KEZY AM: THE MIGHTY 1190
Image sent by Sal Garcia; Photos sent by Robert Manfredo
KEZY, a.k.a. "The Mighty 1190," was a solid
Orange County station with a small but loyal following in L.A.*
KEZY went on the air on 1190 in 1959 (first with only 1,000 watts), with
studios at the Disneyland Hotel. It was first known as K-EZY, or K-easy,
likely due to an easy listening music type of format. People could see the
small studio as they entered the front of the Disneyland Hotel on West Street.
Opening day ceremonies on May 18, 1959 included nine-year old Jon Provost
from the Lassie TV show (Lassie was scheduled to bark the first sounds
heard on KEZY-1190 at 9:00 that morning), Gene Barry from Bat Masterson
and Richard Simmons (not the fitness guru, but the star of Sgt. Preston.)
Cliff Gill was the station's first president and general manager.
Around 1966, the great Ted Quillin, formerly with KFWB and KRLA in
the late-'50s and early-'60s, was heard on KEZY. Day power increased from
1,000 to 5,000 watts.
KEZY went on the air on 1190 in 1959 (first with only 1,000 watts), with studios at the Disneyland Hotel. It was first known as K-EZY, or K-easy, likely due to an easy listening music type of format. People could see the small studio as they entered the front of the Disneyland Hotel on West Street.
Opening day ceremonies on May 18, 1959 included nine-year old Jon Provost from the Lassie TV show (Lassie was scheduled to bark the first sounds heard on KEZY-1190 at 9:00 that morning), Gene Barry from Bat Masterson and Richard Simmons (not the fitness guru, but the star of Sgt. Preston.)
Cliff Gill was the station's first president and general manager. Around 1966, the great Ted Quillin, formerly with KFWB and KRLA in the late-'50s and early-'60s, was heard on KEZY. Day power increased from 1,000 to 5,000 watts.
Sometime around 1968-'69, KEZY moved to a larger complex for its studios
and offices, located (coincidentally) at 1190 East Ball Road in Anaheim, near
the intersection of Ball Road and East Street. It was around this time that
KEZY turned to a top-40/pop/rock format, and became the station Orange County
teens tuned to in the late-'60s and early-'70s.
Arnie McClatchey was KEZY's program director from 1967 to 1974, and took the station from K-easy to "KEZY GREAT RADIO". Morning man Mark Denis became program director in 1975. Jim Meeker was another key DJ during this time. Steve Sands was another big name at the station, and would later do overnights at KROQ AM.
"Mark helped me a lot with the programming, we would get in my office and brain storm to come up with our one liners and contests. We did not know it at the time but we were doing some the best radio ever."Arnie McClatchey became GM of KYMS-106.3 FM in Santa Ana in 1975, to make KYMS the first Contemporary Christian music station in the nation.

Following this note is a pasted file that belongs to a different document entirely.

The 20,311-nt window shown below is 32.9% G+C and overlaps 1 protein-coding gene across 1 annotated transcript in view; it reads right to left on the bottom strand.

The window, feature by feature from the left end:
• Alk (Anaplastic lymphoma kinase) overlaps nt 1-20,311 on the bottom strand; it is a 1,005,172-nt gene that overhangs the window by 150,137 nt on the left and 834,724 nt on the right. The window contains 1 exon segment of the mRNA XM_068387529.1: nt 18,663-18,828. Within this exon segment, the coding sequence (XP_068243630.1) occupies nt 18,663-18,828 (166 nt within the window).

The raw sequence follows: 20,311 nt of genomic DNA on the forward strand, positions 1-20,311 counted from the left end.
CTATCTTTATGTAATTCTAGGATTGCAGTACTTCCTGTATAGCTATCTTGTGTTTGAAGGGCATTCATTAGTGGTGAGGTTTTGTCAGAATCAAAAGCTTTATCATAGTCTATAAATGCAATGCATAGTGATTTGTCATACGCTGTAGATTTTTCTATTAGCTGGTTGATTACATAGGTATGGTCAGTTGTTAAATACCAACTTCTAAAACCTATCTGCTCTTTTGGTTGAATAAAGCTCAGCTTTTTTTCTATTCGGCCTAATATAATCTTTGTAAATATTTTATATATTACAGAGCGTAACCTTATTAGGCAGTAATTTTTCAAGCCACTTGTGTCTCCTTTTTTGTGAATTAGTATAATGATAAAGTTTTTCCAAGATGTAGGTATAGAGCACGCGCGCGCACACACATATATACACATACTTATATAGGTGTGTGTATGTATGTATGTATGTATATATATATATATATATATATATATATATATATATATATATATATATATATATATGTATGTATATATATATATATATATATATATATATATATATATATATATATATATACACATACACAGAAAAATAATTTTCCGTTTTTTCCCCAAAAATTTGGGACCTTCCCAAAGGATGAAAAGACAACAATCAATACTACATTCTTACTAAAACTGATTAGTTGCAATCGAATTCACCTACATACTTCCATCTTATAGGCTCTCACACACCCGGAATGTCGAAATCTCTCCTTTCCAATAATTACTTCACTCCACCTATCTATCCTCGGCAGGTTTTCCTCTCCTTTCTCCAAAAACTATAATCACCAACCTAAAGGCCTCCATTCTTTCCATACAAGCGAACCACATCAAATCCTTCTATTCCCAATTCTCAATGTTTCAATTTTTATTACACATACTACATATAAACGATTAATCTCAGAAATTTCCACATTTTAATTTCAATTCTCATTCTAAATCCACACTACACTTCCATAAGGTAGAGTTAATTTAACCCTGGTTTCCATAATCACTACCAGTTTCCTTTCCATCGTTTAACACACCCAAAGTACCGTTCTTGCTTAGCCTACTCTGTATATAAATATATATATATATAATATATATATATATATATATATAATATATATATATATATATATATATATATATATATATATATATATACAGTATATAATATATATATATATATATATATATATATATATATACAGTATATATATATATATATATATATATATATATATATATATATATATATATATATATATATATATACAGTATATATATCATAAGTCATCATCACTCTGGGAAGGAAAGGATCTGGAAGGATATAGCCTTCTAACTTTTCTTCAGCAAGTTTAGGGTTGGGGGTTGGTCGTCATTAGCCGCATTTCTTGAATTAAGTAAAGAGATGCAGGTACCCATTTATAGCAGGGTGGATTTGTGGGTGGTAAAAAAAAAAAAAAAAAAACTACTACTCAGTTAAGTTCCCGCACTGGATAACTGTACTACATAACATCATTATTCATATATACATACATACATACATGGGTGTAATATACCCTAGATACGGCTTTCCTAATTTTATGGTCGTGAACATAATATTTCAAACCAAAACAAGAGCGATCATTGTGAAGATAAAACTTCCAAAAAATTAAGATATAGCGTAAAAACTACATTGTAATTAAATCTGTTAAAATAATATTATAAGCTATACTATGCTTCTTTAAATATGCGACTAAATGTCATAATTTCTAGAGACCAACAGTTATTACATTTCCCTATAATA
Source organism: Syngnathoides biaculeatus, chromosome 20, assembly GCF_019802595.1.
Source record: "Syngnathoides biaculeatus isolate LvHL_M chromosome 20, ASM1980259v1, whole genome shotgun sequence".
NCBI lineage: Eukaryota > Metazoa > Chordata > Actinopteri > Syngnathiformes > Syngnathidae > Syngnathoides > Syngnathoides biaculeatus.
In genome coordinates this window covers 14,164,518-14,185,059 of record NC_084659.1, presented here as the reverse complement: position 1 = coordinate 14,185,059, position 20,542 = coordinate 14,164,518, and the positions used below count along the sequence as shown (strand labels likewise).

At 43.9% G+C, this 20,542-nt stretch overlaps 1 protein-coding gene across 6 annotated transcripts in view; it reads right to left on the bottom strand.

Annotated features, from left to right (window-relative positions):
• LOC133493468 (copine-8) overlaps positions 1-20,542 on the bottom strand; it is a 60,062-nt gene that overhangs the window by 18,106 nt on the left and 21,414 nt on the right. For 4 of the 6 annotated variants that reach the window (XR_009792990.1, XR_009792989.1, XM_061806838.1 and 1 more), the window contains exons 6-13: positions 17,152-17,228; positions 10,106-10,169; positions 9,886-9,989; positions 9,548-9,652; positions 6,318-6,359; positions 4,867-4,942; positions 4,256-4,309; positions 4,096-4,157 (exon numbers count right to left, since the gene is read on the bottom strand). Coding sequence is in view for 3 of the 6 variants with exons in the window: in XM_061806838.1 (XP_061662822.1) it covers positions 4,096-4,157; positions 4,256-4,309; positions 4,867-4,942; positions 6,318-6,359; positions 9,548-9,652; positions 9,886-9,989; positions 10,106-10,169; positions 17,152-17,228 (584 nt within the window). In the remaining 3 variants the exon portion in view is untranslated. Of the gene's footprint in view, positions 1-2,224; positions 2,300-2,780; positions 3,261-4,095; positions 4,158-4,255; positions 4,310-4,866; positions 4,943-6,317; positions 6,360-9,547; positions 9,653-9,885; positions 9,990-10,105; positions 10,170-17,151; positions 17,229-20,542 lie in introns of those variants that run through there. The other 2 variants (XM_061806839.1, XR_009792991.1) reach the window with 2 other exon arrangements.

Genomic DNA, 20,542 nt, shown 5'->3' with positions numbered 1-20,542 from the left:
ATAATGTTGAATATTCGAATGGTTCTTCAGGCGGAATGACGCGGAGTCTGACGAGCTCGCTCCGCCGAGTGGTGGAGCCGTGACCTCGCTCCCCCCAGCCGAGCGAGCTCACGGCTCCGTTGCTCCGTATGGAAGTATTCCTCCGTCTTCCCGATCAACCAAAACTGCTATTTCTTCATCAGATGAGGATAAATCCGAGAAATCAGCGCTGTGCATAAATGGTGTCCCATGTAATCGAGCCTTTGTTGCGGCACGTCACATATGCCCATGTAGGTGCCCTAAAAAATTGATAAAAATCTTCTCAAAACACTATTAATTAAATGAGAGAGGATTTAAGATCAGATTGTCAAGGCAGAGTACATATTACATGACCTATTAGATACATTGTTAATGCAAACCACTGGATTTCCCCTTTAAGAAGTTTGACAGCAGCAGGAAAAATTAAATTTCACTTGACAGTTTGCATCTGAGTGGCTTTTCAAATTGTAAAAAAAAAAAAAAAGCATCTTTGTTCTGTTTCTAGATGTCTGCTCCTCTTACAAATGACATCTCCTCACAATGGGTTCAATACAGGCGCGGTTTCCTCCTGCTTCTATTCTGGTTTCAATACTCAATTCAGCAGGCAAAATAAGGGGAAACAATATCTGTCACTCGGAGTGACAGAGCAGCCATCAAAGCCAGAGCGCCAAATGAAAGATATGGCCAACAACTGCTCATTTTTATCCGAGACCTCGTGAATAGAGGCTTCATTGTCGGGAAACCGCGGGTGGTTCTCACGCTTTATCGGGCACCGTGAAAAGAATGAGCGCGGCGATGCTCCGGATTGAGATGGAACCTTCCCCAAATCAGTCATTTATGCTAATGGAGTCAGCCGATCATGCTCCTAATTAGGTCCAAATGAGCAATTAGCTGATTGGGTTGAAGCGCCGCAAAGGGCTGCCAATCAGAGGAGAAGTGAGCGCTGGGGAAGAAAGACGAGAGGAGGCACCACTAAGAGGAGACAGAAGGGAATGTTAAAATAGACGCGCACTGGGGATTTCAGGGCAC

KEZY-AM had a great sound with its jingles, music and personalities. The KEZY DJs were out there, making appearances around Orange County and many times we'd see them at high school assemblies and other local events.
Emperor Bob Hudson, who had previously done mornings at KRLA in '63 and '64 (possibly part of '65), worked at KEZY, and later teamed up with Ron Landry as Hudson and Landry doing mornings at KGBS-1020 in the early-70s and making some great comedy albums such as Ajax Liquor Store.
Later, the talent lineup included Bruce Chandler, Paul Freeman, Mike Wagner, and Dave Sebastian, among others. When Rick Carroll was hired at KEZY, most of the previous talent was dismissed and Carroll hired his own troops. The new line-up included Big John Carter (mornings), Mark Denis (a holdover from the pre- Carroll days, mid-mornings), Jon Peters (afternoons), Russ O'Hara (midafternoon drive), Beaver Stevens (a.k.a. Pat Evans) evenings), and T. Michael Jordan (late nights). Newsman Adam J. Demarais was another of the holdovers from the pre-Carroll days.
Pat Evans left the station within a couple of months and was replaced by Jim O'Neal. "The lovely and talented" Gary Kelly was also part of the lineup.
Eventually the KEZY call letters would be relegated to the FM dial, with the AM station attempting (unsuccessfully) to become an Orange County all- news station under the PDship of Dave Forman, first as Newscenter 12, then K-News (KNWZ) 1190. Barbara Whitesides (most recently at KFI) served as one of the anchors, but left the station referring to the operation as "the Amateurville Horror." Afternoon anchor Marshall DeForrest was perhaps better known as Boyd R. Britton - Boyd was, in fact, doing mornings at K-Hits with Charlie Tuna, while doing afternoons as DeForrest at K-News.
The KNWZ call letters had become official on March 30, 1983. But due to low ratings, KNWZ went back to the KEZY calls on February 2, 1984, less than one year later!